Alaric Alexander Watts

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Alaric Alexander Watts by William Brockedon, 1825

Alaric Alexander Watts (16 March 1797 - 5 April 1864), British poet and journalist, born in London. His life was dedicated to newspaper creation and edition and was seen as a conservative writer. Such a life led him to bankruptcy until a pension was awarded to him by a friend, Lord Aberdeen.

Life as a journalist[edit]

Alaric Watts was the son of John Mosley Watts and grandson of William Watts, a Leicester physician of repute. After leaving school he made his living as a teacher for a short time, and in 1818-19 was part of the staff of the New Monthly Magazine in London. At about the same time he became a contributor to the Literary Gazette.[1]

In 1822, leaving his position at the Gazette, he was made editor of the Leeds Intelligencer (1822-23), in the columns of which he was one of the first to advocate measures for protecting workers in factories against accidents from machinery (see occupational safety). In 1823 he published his first volume of verse, Poetical Sketches, and in 1824 he became the editor of the Literary Souvenir (till 1838), of which he also became the proprietor two years later. During his ownership he secured the co-operation of some of the most famous men of letters of that period. In 1825 he went to Manchester as editor of the Manchester Courier, a position which he resigned a year later.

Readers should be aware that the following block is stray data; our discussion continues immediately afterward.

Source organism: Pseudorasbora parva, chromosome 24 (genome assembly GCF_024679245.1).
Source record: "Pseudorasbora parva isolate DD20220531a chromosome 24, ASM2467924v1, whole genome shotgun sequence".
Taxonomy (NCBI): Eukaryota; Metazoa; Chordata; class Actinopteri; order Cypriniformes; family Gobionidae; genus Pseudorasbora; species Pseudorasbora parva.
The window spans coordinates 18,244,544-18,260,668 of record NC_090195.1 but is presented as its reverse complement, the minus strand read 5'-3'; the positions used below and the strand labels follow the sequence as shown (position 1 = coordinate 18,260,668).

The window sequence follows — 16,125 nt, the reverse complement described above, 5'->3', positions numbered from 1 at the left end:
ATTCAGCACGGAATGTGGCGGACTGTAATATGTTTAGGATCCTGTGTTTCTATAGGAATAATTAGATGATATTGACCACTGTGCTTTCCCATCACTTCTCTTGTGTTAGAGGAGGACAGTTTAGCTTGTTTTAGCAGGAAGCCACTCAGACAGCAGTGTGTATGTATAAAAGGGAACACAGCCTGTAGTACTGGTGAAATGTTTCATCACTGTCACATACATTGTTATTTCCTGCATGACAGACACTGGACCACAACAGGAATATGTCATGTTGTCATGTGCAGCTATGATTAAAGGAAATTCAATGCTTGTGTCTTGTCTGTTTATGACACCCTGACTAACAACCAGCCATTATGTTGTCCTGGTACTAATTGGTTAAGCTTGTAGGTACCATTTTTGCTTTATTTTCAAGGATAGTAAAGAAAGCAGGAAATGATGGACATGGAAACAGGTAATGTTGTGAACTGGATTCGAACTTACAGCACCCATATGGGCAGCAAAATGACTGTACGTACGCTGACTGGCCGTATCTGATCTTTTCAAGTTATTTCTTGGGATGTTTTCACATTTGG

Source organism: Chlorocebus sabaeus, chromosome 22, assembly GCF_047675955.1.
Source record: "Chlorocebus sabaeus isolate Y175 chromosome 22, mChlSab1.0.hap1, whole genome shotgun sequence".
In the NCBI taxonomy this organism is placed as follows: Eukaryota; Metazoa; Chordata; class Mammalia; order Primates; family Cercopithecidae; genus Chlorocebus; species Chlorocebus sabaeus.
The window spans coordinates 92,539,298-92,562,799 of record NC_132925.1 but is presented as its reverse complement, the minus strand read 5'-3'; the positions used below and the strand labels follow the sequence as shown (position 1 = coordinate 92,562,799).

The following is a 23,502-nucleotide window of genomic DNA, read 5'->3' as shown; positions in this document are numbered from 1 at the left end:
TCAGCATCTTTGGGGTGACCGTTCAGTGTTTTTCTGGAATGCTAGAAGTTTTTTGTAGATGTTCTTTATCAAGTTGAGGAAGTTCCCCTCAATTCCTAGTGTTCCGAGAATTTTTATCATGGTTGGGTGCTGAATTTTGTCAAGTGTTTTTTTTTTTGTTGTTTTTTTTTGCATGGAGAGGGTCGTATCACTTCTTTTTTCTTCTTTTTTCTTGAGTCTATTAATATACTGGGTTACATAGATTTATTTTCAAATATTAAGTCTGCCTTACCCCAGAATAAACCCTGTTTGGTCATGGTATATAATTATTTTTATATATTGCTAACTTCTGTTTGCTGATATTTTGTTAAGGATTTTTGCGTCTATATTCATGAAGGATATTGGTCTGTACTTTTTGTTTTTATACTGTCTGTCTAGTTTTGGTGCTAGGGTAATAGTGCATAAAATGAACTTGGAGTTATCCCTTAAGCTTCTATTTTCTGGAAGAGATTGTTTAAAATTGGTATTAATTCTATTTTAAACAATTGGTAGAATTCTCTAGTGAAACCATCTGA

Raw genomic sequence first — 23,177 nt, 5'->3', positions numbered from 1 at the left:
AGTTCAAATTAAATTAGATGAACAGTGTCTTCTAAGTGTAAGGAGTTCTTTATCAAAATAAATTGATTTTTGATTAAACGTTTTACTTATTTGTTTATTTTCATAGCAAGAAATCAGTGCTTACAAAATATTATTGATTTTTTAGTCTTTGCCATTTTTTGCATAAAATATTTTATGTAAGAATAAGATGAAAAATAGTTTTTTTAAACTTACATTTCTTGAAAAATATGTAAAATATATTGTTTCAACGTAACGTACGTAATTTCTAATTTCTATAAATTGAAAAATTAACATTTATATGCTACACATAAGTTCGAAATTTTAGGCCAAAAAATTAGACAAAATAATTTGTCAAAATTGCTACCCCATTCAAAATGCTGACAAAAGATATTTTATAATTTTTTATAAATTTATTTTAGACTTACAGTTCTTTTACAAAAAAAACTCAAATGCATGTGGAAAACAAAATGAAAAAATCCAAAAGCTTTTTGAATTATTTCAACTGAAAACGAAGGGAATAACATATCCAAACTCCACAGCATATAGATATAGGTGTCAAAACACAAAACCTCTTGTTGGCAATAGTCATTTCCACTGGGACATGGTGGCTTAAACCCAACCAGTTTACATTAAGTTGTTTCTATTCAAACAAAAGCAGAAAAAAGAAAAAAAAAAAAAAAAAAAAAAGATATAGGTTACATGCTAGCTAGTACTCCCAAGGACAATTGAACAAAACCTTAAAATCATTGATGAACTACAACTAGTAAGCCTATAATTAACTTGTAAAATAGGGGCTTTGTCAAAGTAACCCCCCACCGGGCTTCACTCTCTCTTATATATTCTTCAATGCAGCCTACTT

In 1827 he assisted in founding the Standard as a sub-editor, while the first editor was Stanley Lees Giffard; and in 1833 he started the United Service Gazette, which he edited for 8 years. In 1839 he helped Lady Bulwer with a manuscript of Cheveley and during that time he offered her to stay some time at his cottage.[2] During the same year he returned to the Standard as an editor and took a job at the Morning Herald where he worked until 1846.[1]

Later life[edit]

Watts met and married Priscilla "Zillah" Maden Watts (born Wiffen) in the early 1820s. The couple had a child, Alaric Alfred, in 1825. Mrs. Watts also published and wrote for newspapers and magazines like The New Year's Gift and Juvenile Souvenir (1829-36) until she died in 1873.[3]

Watts was involved with a number of provincial Conservative newspapers which were not financially successful. In 1848[1] he was sentenced for some time in debtors' prison; in 1850 he declared bankruptcy. In 1854, Lord Aberdeen came to his rescue by awarding Watts a civil service pension. In 1856 he was back to editing, publishing the first issue of Men of the Time. Watts died in London on 5 April 1864. His poems were collected as Lyrics of the Heart and published in 1850. In 1867 a collection of his poems was published in a volume titled The Laurel and the Lyre.

References[edit]

  1. ^ a b c Sack, James J. (1993) From Jacobite to Conservative "Cambridge University Press". 304 pages. ISBN 0-521-43266-9.
  2. ^ Disraeli, Benjamin. (1987) Benjamin Disraeli Letters: 1838-1841 "University of Toronto Press". 458 pages. ISBN 0-8020-5736-5.
  3. ^ Wordsworth, William. (1978) Letters of William and Dorothy Wordsworth: Volume V: The Later Years: Part II 1829-1834 "Oxford University Press". 818 pages. ISBN 0-19-812482-1.

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